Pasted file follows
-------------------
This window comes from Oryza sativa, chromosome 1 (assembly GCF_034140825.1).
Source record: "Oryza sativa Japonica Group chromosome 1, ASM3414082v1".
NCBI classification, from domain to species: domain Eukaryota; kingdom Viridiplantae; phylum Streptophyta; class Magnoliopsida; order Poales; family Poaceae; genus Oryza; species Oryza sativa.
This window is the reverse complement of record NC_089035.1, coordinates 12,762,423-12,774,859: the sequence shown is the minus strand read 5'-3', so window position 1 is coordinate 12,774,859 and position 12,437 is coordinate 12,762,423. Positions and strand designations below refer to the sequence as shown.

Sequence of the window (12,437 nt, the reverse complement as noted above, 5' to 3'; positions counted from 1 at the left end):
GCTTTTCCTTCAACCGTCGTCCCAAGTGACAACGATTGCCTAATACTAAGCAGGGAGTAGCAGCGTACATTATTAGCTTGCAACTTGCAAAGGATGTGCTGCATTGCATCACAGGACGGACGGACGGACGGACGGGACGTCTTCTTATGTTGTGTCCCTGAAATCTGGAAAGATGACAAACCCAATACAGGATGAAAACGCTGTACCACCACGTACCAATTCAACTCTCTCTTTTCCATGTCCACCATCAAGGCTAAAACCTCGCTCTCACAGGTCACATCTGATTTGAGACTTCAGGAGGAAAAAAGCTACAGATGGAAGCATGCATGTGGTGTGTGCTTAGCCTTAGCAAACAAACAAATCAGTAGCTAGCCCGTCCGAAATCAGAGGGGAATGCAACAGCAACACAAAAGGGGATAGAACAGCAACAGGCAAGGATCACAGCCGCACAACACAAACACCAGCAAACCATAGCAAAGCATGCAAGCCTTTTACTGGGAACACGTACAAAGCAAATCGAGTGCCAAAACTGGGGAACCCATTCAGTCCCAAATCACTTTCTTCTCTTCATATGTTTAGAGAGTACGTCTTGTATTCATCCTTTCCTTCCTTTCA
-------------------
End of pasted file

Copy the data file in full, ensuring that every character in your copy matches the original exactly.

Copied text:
This window comes from Oryza sativa, chromosome 1 (assembly GCF_034140825.1).
Source record: "Oryza sativa Japonica Group chromosome 1, ASM3414082v1".
NCBI classification, from domain to species: domain Eukaryota; kingdom Viridiplantae; phylum Streptophyta; class Magnoliopsida; order Poales; family Poaceae; genus Oryza; species Oryza sativa.
This window is the reverse complement of record NC_089035.1, coordinates 12,762,423-12,774,859: the sequence shown is the minus strand read 5'-3', so window position 1 is coordinate 12,774,859 and position 12,437 is coordinate 12,762,423. Positions and strand designations below refer to the sequence as shown.

Sequence of the window (12,437 nt, the reverse complement as noted above, 5' to 3'; positions counted from 1 at the left end):
GCTTTTCCTTCAACCGTCGTCCCAAGTGACAACGATTGCCTAATACTAAGCAGGGAGTAGCAGCGTACATTATTAGCTTGCAACTTGCAAAGGATGTGCTGCATTGCATCACAGGACGGACGGACGGACGGACGGGACGTCTTCTTATGTTGTGTCCCTGAAATCTGGAAAGATGACAAACCCAATACAGGATGAAAACGCTGTACCACCACGTACCAATTCAACTCTCTCTTTTCCATGTCCACCATCAAGGCTAAAACCTCGCTCTCACAGGTCACATCTGATTTGAGACTTCAGGAGGAAAAAAGCTACAGATGGAAGCATGCATGTGGTGTGTGCTTAGCCTTAGCAAACAAACAAATCAGTAGCTAGCCCGTCCGAAATCAGAGGGGAATGCAACAGCAACACAAAAGGGGATAGAACAGCAACAGGCAAGGATCACAGCCGCACAACACAAACACCAGCAAACCATAGCAAAGCATGCAAGCCTTTTACTGGGAACACGTACAAAGCAAATCGAGTGCCAAAACTGGGGAACCCATTCAGTCCCAAATCACTTTCTTCTCTTCATATGTTTAGAGAGTACGTCTTGTATTCATCCTTTCCTTCCTTTCA